Service Host SuperFetch is responsible of high disk usage in windows 10 and sometimes it occupies 100% of disk which we need to sort out. So, what it is and how we can disable it to fix the full usage disk issue?
No doubt, Microsoft’s Windows 10 is an improved OS over previous versions in many ways, but for some users it doesn’t work well and they feel slow and sluggish when it isn’t configured properly.
To improve the system performance, you will get a lot of tool recommendations but there’s one lesser-known feature that you should know about in win 10 named: Superfetch.
In Windows 10 Service Host Superfetch causes disk usage, and later during the work it creates a lot of problem. So, in this article, you’ll learn what Superfetch is, how it works, and why it might be problematic.
In addition to that we will also look for the best ways to disable it if it’s causing issues. So, let see everything in detail below.
What Is Service Host Superfetch?
Superfetch is a feature that was introduced in the Windows Vista in 2006 and actually the successor to Prefetch which was introduced in the Windows XP. It has been said that SuperFetch improves the system performance but that’s bit unclear and doesn’t explain the whole story.
It shows up as “Service Host: SuperFetch” in the Windows Task Manager and works quietly in the background, and analysis the RAM usage patterns. Using that patterns, it knows very well that what kinds of apps you run most often.
So due to this awesome feature, SuperFetch marks many apps as “frequently used” app and preloads them into RAM ahead of time. And that’s the reason whenever you open the task manager and look in the performance tab you will see around 70% to 90% RAM is in use or it fully occupied.
By default, SuperFetch is designed to take up all your available RAM space with preloaded apps. But worry not, as it only deals with unused memory. So, in case… if any other new application needs more RAM, SuperFetch relinquishes the needed memory as necessary.
Is SuperFetch Really Necessary?
For the most part, SuperFetch is quite useful. If you have a modern PC/Laptop with average specs or better (8GB RAM, core i3/i5 or Ryzen 5), it most likely runs so smoothly that you won’t ever notice it. There’s a good chance SuperFetch is already running on your system right now and you didn’t even know.
But there are some “problems” that can arise with SuperFetch.
Since it is a service and always runs in the background, the SuperFetch service itself is always using some CPU and RAM.
It doesn’t eliminate the need to load apps into RAM. Instead, it relocates the loading to an earlier time. Whenever that loading thing happens, your system experiences some slowdown as if you were launching the app without SuperFetch.
System start up can also be sluggish because SuperFetch service is preloading a bunch of HDD data to RAM. If your HDD runs at 100% for a few minutes every time you start or restart your computer, SuperFetch could be the culprit.
However, the performance may be unnoticeable when Windows 10 is installed on an SSD. Since SSDs are so fast, you don’t really need preloading.
SuperFetch causes performance issues while gaming, particularly on systems that have 4GB of RAM or less and when this happens it constantly load and unload data and you fill some slowness while using your system.
Is it Safe to Disable SuperFetch?
Yes! There is no risk if you decide to turn off Service Host SuperFetch. Our recommendation is that if your system is running well, leave it on.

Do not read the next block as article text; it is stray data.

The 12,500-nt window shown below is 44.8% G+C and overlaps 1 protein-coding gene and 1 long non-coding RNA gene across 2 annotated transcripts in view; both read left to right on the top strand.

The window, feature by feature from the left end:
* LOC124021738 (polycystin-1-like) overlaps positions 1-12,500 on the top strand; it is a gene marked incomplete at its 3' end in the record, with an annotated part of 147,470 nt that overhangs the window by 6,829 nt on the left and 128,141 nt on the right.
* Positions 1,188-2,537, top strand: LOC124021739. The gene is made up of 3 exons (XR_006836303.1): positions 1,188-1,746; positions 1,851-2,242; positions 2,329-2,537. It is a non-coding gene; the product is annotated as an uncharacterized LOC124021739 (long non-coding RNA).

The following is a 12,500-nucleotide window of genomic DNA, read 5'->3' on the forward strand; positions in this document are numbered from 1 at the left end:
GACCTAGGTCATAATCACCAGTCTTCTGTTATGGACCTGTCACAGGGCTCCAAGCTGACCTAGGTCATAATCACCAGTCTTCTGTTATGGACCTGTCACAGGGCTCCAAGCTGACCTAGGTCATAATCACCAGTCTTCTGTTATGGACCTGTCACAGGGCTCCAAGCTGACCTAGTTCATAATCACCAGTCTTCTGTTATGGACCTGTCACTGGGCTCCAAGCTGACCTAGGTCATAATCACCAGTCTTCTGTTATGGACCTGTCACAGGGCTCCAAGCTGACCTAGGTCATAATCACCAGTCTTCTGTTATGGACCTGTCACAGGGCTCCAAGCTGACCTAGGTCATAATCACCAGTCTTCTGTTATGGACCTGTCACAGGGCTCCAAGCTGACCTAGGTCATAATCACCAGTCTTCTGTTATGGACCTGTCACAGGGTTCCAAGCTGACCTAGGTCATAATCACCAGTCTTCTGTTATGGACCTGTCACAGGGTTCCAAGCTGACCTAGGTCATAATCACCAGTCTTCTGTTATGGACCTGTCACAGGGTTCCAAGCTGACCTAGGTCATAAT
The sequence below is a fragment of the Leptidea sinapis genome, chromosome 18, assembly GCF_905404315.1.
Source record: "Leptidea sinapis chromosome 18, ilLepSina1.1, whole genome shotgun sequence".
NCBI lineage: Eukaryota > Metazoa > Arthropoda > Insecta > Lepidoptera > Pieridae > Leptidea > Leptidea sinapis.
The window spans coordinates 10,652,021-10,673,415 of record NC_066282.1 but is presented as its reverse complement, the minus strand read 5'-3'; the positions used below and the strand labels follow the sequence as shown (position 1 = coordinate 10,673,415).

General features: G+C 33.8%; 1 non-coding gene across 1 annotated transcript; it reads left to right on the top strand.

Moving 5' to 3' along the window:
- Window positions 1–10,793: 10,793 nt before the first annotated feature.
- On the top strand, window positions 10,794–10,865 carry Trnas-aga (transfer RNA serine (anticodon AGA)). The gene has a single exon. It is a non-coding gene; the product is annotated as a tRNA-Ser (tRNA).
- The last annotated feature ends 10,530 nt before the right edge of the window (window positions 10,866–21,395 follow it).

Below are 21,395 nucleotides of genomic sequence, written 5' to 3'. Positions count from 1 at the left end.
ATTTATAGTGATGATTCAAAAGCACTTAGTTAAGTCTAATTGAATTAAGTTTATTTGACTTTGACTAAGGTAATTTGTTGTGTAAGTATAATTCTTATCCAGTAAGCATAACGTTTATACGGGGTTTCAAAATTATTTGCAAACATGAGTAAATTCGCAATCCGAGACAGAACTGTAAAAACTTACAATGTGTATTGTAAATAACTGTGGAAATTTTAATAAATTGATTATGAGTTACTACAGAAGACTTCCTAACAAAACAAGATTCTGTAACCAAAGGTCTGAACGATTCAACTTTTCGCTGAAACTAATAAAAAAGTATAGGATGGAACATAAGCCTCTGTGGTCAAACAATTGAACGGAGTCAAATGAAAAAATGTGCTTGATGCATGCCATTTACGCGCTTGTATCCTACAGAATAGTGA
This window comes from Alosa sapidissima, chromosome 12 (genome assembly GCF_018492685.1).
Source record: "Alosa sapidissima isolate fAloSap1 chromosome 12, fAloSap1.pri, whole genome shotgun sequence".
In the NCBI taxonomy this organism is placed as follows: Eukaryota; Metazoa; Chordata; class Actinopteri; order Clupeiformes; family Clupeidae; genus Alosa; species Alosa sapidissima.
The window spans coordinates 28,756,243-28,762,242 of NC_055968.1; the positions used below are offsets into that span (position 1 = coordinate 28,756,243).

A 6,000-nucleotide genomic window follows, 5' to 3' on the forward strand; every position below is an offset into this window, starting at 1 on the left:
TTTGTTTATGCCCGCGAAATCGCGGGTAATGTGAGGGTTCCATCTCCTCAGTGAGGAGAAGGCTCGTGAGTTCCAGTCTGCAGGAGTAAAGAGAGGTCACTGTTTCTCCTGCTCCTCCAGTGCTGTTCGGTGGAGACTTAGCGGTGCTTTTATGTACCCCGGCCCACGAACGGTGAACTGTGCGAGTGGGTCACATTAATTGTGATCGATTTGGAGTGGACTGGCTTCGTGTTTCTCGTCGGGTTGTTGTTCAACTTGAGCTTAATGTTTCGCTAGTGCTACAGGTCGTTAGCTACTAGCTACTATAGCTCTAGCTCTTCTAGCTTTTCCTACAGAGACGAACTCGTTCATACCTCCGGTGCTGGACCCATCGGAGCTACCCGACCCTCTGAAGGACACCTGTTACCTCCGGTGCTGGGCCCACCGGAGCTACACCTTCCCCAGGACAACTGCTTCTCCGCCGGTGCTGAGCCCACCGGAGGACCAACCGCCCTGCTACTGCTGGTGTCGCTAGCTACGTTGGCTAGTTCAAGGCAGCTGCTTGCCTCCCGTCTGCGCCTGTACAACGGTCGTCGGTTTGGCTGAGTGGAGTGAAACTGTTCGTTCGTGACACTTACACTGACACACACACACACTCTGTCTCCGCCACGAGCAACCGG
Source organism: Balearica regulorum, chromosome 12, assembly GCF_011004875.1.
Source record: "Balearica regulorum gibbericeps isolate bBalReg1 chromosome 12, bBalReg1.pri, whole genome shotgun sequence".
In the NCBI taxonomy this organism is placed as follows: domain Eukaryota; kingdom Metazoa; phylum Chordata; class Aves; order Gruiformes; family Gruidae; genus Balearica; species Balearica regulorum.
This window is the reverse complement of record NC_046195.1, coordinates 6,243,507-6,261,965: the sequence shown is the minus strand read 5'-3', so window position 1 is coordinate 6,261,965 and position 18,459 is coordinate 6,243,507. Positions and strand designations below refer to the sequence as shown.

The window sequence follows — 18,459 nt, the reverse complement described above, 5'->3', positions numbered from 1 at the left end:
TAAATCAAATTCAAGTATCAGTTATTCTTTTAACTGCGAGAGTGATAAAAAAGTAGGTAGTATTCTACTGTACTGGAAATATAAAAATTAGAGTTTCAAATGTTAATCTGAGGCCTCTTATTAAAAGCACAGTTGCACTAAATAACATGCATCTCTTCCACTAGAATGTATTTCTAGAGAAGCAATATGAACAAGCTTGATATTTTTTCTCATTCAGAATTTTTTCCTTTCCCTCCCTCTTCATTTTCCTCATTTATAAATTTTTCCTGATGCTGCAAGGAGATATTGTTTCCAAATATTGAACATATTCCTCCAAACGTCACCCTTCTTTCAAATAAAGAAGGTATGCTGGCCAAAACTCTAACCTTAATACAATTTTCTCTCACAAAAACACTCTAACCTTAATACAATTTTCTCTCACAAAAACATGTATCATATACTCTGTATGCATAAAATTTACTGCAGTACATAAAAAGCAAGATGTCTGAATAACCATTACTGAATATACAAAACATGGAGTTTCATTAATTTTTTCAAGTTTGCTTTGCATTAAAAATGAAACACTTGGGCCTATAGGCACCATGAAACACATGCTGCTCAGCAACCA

But if you facing issues with high HDD usage, high RAM & CPU usage, or degraded performance during RAM-heavy activities, then better to turn it off and see if it helps.
If it does, keep it off. Otherwise, turn it back on or go for a system upgrade – upgrade RAM (min 8GB), SSD (min 240GB).
How to Disable Superfetch on Windows 10
To reiterate, we don’t recommend disabling Superfetch except as a troubleshooting measure for the potential issues mentioned above. Most users should keep Superfetch enabled because it does help with overall performance. If you aren’t sure, try turning it off. If you don’t notice any improvements, turn it back on.
Using the Services App
Step 1: Launch the Services app. Open the Start Menu, search for services, then launch the Services app. Alternatively, open the Run prompt by pressing Windows key + R, then type services.msc and click OK.
Step 2: Disable the Superfetch service. Scroll down until you see Superfetch, right-click on it, and click Stop. Superfetch is now disabled.
Step 3: Prevent Superfetch from running automatically. Still in the Services app, right-click on Superfetch and select Properties. Under the General tab, look for Startup type and change it to Disabled. (Or Manual if you’d like the option to turn it on when you need it.)
Using the Registry Editor
The Services app is the preferred method for this, but if it doesn’t work for some reason, you can always edit the registry key directly. Before you do this, make sure you back up the registry in case something goes wrong (it’s more common than you think).
Step 1: Open the Registry Editor. Open the Start Menu, search for regedit, then select it from the results. Alternatively, open the Run prompt by pressing Windows key + R, then type regedit and click OK.
Step 2: Find the Superfetch key. Using the left sidebar, navigate to the following:
HKEY_LOCAL_MACHINE / SYSTEM / CurrentControlSet / Control / Session Manager / MemoryManagement / PrefetchParameters
Step 3: Disable Superfetch. In the right panel, you should see a key called EnableSuperfetch. Right-click on it and select Modify… to bring up the key editor. To disable Superfetch, change Value Data to 0 and click OK.